The Social Justice Committee is asking Oak Grove members to sign the following letter (by March 31st) to the local Wendy’s manager that will be delivered on our behalf. We will also be asking session to endorse a letter from Oak Grove to be sent to Wendy’s corporate in support of the boycott. While it may not seem like much, this is just one action to be taken in this effort.
Dear Wendy’s Manager,
As a Wendy’s customer and supporter of the Coalition of Immokalee Workers’ (CIW) groundbreaking Fair Food Program, I am writing to inform you that I am joining the CIW and consumers of conscience in boycotting Wendy’s until the world’s third-largest hamburger chain joins the award-winning Fair Food Program.
Wendy’s has the opportunity to join the CIW’s Fair Food
Program (FFP), a historic partnership among farmworkers, Florida tomato growers, and 14 multibillion-dollar food retailers, among them McDonald’s, Subway, and Burger King. Participating retailers commit to 1) buy their Florida tomatoes exclusively from farms where workers’ fundamental human rights are upheld according to the Fair Food Code of Conduct and 2) pay a small Fair Food premium on their tomatoes which is passed down through the supply chain and paid out directly to workers by the growers. The FFP guarantees rights never before truly seen for Florida farmworkers, such as rights to shade and rest breaks from their grueling work and zero tolerance for sexual harassment and modern-day slavery. Since 2011, participating buyers have paid more than $28 million through the FFP, constituting the first real pay increase for workers in over 30 years.
Rather than participate in what has been called the “best workplace monitoring program in the U.S.,” Wendy’s ran away from their responsibility by switching their tomato purchasing from Florida to Mexico, abandoning the Florida tomato growers who are doing the right thing. When the CIW and consumer allies began to demand that Wendy’s stop doing business with the abuse-ridden Mexican agricultural industry, Wendy’s again shifted its purchases, this time purchasing from greenhouses in the U.S. and Canada. However, consumers know that greenhouses do not equal better working conditions for farmworkers and that the best way to end abuse in Wendy’s supply chain is to join the Fair Food Program.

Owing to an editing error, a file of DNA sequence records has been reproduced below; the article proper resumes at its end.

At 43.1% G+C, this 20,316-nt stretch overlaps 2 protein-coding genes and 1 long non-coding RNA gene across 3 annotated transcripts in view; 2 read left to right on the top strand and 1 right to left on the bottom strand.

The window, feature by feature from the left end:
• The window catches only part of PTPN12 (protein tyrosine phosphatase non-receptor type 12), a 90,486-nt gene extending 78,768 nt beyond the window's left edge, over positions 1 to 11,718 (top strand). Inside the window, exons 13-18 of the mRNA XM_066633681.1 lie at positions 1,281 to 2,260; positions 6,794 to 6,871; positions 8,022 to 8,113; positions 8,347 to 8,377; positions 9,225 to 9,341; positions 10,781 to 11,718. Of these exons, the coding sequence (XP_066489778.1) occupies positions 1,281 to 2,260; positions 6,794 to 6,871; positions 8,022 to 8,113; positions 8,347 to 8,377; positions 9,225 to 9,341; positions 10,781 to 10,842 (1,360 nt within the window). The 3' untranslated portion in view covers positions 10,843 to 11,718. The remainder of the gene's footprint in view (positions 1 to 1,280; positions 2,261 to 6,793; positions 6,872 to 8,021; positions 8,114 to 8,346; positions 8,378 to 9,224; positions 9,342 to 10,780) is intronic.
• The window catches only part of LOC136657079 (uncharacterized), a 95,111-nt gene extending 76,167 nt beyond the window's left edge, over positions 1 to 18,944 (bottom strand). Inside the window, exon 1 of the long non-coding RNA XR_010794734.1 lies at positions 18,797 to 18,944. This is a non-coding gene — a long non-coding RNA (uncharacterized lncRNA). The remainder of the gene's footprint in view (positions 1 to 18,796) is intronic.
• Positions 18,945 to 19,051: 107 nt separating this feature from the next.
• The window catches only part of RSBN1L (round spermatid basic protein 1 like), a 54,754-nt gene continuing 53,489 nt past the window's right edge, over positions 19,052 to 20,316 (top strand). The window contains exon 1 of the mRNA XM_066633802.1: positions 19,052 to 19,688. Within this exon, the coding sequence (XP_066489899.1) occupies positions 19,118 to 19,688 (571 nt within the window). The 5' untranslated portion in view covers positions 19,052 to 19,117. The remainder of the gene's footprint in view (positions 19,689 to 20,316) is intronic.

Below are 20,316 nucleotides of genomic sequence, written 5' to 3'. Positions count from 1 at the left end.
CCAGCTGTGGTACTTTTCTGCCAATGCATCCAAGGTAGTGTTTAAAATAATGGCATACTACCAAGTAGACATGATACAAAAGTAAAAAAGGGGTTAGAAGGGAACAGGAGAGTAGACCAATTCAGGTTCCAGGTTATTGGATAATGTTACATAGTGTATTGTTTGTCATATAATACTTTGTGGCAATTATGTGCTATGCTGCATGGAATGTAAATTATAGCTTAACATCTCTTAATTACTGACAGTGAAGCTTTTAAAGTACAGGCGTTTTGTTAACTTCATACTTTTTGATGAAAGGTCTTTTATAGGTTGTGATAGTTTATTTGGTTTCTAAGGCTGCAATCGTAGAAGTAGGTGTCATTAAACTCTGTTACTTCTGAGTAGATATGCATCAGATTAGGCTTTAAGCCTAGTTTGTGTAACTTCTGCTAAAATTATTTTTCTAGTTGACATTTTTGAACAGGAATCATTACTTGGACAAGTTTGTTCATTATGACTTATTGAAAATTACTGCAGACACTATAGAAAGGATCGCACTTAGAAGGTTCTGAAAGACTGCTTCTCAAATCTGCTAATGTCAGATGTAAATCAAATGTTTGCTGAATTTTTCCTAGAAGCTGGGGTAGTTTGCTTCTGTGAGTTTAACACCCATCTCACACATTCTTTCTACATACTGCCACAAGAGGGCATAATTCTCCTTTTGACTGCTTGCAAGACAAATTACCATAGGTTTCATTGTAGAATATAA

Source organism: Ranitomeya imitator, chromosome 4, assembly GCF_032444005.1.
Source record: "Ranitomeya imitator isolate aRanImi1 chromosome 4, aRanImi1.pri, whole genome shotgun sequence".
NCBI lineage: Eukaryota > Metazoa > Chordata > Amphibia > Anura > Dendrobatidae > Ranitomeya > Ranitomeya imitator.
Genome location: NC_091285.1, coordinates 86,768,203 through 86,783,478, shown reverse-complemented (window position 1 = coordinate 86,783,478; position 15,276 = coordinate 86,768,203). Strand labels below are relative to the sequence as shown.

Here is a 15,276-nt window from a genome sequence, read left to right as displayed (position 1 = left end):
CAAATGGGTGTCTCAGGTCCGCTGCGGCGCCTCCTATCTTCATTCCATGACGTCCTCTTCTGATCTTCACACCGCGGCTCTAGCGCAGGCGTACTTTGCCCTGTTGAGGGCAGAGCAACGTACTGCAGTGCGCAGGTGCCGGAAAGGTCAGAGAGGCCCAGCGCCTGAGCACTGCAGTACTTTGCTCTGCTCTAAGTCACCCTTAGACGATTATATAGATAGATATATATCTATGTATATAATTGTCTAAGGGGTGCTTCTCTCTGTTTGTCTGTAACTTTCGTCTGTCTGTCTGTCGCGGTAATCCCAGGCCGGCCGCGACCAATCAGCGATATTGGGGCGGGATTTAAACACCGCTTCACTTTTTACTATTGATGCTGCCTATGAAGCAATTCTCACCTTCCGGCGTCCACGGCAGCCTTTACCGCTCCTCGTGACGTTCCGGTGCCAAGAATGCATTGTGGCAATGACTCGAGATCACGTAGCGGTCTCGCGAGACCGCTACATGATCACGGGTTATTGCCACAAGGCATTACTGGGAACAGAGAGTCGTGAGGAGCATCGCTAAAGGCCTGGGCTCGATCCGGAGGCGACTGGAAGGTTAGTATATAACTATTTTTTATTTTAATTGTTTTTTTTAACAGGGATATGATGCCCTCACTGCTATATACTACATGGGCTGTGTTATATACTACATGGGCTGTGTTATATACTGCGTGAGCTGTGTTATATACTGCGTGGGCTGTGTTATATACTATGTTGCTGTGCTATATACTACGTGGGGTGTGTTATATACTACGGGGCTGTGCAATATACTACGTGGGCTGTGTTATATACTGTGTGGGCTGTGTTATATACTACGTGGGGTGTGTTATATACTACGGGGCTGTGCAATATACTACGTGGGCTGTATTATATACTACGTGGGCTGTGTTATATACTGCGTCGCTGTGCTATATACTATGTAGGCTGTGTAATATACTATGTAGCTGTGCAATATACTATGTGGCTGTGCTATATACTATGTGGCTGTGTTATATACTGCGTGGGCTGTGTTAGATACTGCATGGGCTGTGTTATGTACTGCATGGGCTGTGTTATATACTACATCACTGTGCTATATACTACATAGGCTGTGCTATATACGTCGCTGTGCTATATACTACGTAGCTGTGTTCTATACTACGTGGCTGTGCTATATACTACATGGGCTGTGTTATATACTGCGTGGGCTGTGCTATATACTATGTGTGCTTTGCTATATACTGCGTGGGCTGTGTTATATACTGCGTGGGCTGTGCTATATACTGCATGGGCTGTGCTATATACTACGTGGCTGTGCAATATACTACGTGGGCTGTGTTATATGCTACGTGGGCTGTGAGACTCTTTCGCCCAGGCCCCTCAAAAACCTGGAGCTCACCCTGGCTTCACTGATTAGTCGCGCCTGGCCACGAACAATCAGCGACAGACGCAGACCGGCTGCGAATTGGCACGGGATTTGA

Through a corporate code of conduct for its suppliers, which took effect in January 2016, Wendy’s is championing the failed practice of Corporate-led Social Responsibility (CSR). In response to increasing pressure from consumers to join the Fair Food Program, Wendy’s current code is a perfect example of the failed, widely-discredited, corporate-controlled approach to social responsibility. From its vague “expectations” for ethical behavior from its suppliers to its toothless approach to consequences for suppliers who fail to meet those expectations, Wendy’s corporate response simply does not measure up to the Fair Food Program.
By refusing to participate in the Fair Food Program, Wendy’s has opted to profit from farmworker abuse and poverty by deriving a very real cost advantage over
its competitors who have done the right thing and joined the FFP. Of the big five fast-food companies, Wendy’s is the only one not participating in the Fair
Food Program. McDonald’s, Yum! Brands, Subway, and Burger King all pay a penny more per pound for their tomatoes to help alleviate farmworker poverty. They also only buy Florida tomatoes from growers who agree to protect their workers’ human rights by complying with the Fair Food Code of Conduct.
Countless farmworkers and consumers have called on Wendy’s to join the Fair Food Program, and thousands more will join them in a boycott as they learn that your company has thus far turned its back on true social responsibility.
I look forward to the day when Wendy’s joins farmworkers and consumers in the movement for fundamental, verifiable human rights for the people who do the backbreaking and underpaid work to put food on all our tables and profits in Wendy’s pockets. Until then, you will not receive any of my business.
Please also sign the national petition at:
The Social Justice Committee is also encouraging members to sign the petition in support of the call for Uber Eats, DoorDash, Grubhub and Postmates to take a stance on farmworkers’ human rights and drop Wendy’s from their list of delivery options until the fast-food chain ensures farmworkers in its supply chain are protected through the Fair Food Program.
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